Engaging students in coming of age education can be a challenge. What better way to introduce them to these crucial themes than through the power of film? In this post, we’ll delve into five remarkable movies that brilliantly portray the transition from adolescence to adulthood, personal growth, self-discovery, and the assumption of new responsibilities. For each film, we’ll provide a brief overview and explain how they illuminate the educational concept of coming of age. We’ll also link to their IMDb pages and parental guides so you can make an informed decision. So, what are the 5 best movies for coming of age stories in the classroom? Let’s dive in!
The K12 Deets
1) Wonder (PG – 2017)
In Wonder, the protagonist Auggie Pullman, a young boy with facial deformities, embarks on the journey of entering mainstream schooling for the first time. As he faces challenges, both due to his appearance and the usual trials of youth, he learns the value of friendship, empathy, and self-acceptance. The struggle against societal prejudices tests his resilience. As Auggie matures, he transitions from a boy defined by his condition to a compassionate and confident young man. Read more about how Wonder can be used in the classroom here.
2) The Outsiders (PG-13 – 1983)
The Outsiders captures the essence of the coming-of-age journey, centered around a gang of boys from the wrong side of town. The young men, led by Ponyboy Curtis, grapple with the harsh realities of life, societal expectations, and their place in the world. Each character’s evolution, particularly Ponyboy’s, underpins the struggle with class, violence, and maturity. By the end, these experiences shape them into adults, forever marked by their adolescent ordeals. Read more about how The Outsiders can be used in the classroom here.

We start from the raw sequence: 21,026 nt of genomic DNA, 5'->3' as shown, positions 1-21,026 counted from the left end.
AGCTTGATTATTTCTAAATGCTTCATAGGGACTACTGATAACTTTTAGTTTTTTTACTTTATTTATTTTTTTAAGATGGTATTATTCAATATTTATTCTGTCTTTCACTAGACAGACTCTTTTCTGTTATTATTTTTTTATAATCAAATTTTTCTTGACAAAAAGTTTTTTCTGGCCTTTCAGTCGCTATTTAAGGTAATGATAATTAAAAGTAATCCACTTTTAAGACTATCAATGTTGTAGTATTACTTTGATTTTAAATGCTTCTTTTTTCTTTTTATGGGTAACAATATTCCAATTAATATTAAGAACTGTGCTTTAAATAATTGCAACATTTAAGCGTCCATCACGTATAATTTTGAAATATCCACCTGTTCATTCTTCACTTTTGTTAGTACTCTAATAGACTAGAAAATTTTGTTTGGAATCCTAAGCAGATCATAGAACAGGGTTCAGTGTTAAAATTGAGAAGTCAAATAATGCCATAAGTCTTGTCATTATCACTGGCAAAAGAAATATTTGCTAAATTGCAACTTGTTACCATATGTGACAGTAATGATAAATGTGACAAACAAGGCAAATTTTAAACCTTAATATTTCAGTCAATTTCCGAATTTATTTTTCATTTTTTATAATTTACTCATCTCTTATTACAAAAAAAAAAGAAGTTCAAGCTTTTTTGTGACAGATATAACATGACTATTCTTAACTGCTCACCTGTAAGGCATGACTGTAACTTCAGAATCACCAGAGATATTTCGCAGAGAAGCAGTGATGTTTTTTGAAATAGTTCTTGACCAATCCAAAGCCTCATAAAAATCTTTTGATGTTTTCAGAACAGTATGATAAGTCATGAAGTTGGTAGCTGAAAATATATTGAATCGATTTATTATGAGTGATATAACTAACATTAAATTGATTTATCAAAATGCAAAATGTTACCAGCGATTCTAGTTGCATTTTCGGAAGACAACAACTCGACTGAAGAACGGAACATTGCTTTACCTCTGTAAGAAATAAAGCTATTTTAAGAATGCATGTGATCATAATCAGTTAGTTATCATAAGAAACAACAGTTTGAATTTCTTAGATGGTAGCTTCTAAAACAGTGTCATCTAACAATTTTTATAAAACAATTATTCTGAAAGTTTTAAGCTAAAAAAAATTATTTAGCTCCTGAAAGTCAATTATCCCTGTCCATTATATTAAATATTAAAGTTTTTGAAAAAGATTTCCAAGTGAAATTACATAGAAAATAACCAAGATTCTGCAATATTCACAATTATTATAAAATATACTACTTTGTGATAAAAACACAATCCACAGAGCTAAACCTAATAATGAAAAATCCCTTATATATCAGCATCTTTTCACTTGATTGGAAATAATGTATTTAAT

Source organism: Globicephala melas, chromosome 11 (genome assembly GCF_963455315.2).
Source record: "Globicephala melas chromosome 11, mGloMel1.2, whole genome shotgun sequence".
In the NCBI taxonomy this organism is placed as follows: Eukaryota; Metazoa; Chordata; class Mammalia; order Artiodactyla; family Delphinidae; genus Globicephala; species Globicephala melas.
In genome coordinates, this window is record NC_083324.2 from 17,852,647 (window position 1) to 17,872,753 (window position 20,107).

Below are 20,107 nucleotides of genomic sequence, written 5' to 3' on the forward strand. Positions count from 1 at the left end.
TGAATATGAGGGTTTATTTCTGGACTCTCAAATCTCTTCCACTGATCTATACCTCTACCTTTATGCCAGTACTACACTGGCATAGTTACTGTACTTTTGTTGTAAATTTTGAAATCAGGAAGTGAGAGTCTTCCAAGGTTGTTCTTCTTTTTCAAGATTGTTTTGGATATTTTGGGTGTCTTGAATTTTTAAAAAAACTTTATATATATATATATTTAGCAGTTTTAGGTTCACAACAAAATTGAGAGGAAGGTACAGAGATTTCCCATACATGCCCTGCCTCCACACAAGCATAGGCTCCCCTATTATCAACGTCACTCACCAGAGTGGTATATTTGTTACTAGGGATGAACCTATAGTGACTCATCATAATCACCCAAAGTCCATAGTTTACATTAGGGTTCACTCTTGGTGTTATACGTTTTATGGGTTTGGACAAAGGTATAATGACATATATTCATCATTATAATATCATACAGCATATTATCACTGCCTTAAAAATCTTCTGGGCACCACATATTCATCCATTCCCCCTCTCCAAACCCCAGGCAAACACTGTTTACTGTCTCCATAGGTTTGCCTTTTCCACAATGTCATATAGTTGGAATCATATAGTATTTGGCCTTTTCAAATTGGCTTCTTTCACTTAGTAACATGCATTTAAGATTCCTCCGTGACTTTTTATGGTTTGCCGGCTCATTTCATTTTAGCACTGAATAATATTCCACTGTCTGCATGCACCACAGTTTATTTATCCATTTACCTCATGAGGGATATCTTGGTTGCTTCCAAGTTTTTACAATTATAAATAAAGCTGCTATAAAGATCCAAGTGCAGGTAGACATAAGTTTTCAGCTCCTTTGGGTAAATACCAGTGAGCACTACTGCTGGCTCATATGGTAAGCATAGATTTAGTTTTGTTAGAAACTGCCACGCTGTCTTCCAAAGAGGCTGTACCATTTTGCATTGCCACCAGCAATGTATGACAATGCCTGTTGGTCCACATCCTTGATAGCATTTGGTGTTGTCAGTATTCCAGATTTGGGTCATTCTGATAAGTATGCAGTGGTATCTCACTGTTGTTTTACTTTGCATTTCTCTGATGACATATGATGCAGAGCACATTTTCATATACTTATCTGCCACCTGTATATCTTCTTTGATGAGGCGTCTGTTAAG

3) Holes (2003)
Holes follows the story of Stanley Yelnats, a teenager wrongfully sent to a desert detention center. There, he uncovers a family curse and a hidden treasure, all while enduring brutal conditions. Despite these harsh trials, Stanley’s transformation is apparent as he develops resilience, bravery, and camaraderie. As he solves the mystery, Stanley steps into adulthood, shedding his passive, unlucky persona. Read more about how Holes can be used in the classroom here.
4) The Diary of Anne Frank (1959)
The Diary of Anne Frank portrays a unique and heartbreaking coming-of-age tale, set in the midst of World War II. Anne, a Jewish girl hiding from the Nazis, documents her life in her diary. Through this lens, we witness her growth as she grapples with the terror of war and the pangs of adolescence. Anne’s maturity and philosophical introspection showcase her transition into adulthood, made all the more poignant by her tragic fate. Read more about how The Diary of Anne Frank can be used in the classroom here.
5) Dead Poets Society (1989)
Lastly, Dead Poets Society features the experiences of a group of boys at an elite boarding school. Guided by their inspirational teacher, Mr. Keating, they delve into the world of poetry and learn to challenge societal norms. Facing love, loss, and pressure, they learn to ‘seize the day.’ The boys’ journeys from adolescence to adulthood emphasize the power of individuality and the cost of conformity. Read more about how Dead Poets Society can be used in the classroom here.
Do you want to search for more movies by their educational key concept?
Check out this blog post to discover 21 educational key concepts and find more movies that align with each one!